Still, Boseman recalls those moments when his heart sped up while filming. “I got nervous the first time I got out to the baseball field,” remembers the actor, who practiced playing baseball five days a week for three hours a day to prepare for the role, “and the first time I met Harrison Ford.” Luckily, Ford possessed the same benevolent qualities as the man he was playing. “He came out to watch my baseball practice, just like Branch Rickey would do,” details Boseman. “He never said, ‘I’ve done 50-something movies. How many have you done?’ He never held anything over my head. My opinion was just as valuable as his. That disarmed the hype.”
So when it came time to shoot the most emotionally charged scene in the film, Boseman was glad to have Ford in his corner. In 1947, when the Dodgers played the Philadelphia Phillies, Phillies manager Ben Chapman, who is played by Alan Tudyk, fired countless racial slurs at Robinson. The ball player held back his reaction until he escaped into the Dodgers’ tunnel. Once there, Robinson smashed his bat and burst into tears. Ford’s Rickey talks him into getting back on the field. “That was definitely the most draining moment,” says Boseman, who drew from his own experiences with racism when shooting the difficult scenes. “Racism now happens more subtly,” he says, recalling a crewmember questioning the importance of releasing 42 in 2013. “The victim usually realizes it more than the person who is doing it. But after you’ve done a scene like that it starts to get real and uncomfortable and starts to register feelings that are primal. It hits part of your history and part of your present at the same time.”
Sure, Robinson’s history is widely known, but, as Boseman notes, “You assume that you understand the feelings and have a sensitivity to it, but when you see the film you take away the real emotional fabric of the time and where we’ve come and where we still are.” Excited that he’s finally able to chat about 42, Boseman says another challenge came before stepping foot on set; he had to keep the news from his mother. “I celebrated very quietly,” he says. “I couldn’t tell anyone I got the role, not even my mom because you know she was going to brag about it and say ‘My baby is playing Jackie Robinson!’”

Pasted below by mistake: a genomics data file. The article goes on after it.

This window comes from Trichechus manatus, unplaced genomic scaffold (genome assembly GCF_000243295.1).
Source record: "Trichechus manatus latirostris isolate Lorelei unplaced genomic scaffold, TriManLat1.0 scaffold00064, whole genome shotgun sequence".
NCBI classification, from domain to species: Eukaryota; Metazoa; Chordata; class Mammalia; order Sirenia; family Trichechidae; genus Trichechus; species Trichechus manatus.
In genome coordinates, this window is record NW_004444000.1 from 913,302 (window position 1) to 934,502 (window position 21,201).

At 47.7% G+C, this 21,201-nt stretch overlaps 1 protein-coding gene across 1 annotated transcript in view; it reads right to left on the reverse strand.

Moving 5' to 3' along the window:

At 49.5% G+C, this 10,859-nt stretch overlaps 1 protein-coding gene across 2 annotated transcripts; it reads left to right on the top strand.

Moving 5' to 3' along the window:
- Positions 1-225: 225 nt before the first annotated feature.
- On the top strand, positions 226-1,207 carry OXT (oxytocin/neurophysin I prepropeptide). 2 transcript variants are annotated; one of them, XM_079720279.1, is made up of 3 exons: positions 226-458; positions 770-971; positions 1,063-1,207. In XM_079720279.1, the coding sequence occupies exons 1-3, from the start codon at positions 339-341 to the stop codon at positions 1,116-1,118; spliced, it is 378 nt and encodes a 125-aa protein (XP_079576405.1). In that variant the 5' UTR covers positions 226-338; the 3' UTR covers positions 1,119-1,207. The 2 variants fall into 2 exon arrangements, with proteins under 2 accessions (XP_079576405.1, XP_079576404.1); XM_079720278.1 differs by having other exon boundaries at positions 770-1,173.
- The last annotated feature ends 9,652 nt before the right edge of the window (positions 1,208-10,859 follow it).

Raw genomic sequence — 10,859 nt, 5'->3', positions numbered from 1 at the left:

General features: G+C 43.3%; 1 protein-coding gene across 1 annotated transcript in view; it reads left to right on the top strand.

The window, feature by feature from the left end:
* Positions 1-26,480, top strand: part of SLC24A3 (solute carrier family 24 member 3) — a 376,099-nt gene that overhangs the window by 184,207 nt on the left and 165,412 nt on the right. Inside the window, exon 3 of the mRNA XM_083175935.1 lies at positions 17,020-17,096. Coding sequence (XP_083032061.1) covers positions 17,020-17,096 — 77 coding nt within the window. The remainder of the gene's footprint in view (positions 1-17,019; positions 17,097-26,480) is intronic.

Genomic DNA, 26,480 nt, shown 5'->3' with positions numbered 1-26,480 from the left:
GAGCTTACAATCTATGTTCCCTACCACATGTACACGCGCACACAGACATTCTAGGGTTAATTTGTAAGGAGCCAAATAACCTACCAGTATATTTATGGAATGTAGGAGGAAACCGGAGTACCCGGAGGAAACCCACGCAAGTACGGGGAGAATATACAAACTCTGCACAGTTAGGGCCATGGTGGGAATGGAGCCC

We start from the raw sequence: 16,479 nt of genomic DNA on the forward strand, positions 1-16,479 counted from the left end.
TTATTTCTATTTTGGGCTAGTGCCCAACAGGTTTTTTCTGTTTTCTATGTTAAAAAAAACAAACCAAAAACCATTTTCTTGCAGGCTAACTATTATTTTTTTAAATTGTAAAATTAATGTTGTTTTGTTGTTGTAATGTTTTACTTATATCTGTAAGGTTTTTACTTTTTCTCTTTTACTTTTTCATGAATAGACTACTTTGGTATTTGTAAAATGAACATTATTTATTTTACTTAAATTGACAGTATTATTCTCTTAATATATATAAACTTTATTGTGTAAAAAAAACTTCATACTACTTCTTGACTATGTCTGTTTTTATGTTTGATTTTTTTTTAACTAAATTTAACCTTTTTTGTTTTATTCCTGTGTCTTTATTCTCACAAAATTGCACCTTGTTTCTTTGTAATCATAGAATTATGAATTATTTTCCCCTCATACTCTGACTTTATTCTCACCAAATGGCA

Even now, the private actor hopes to maintain some anonymity. While he admits he’s recently gained an appreciation for a “good and flashy” pair of Prada slacks, he’s not looking forward to people recognizing him on the street. “I just want to work on good material and build,” he says. “Playing this role was in no way close to what Jackie really went through, but I’ll continue to use small openings to portray things that are much bigger.”
Photographer: Dylan Don for OpusReps.com. Stylist: Annis Psaltiras for TheWallGroup.com. Groomer: Lina Hanson for TraceyMattingly.com using Global Face Serum.
Grooming Notes: Global Face Serum by Lina Hanson.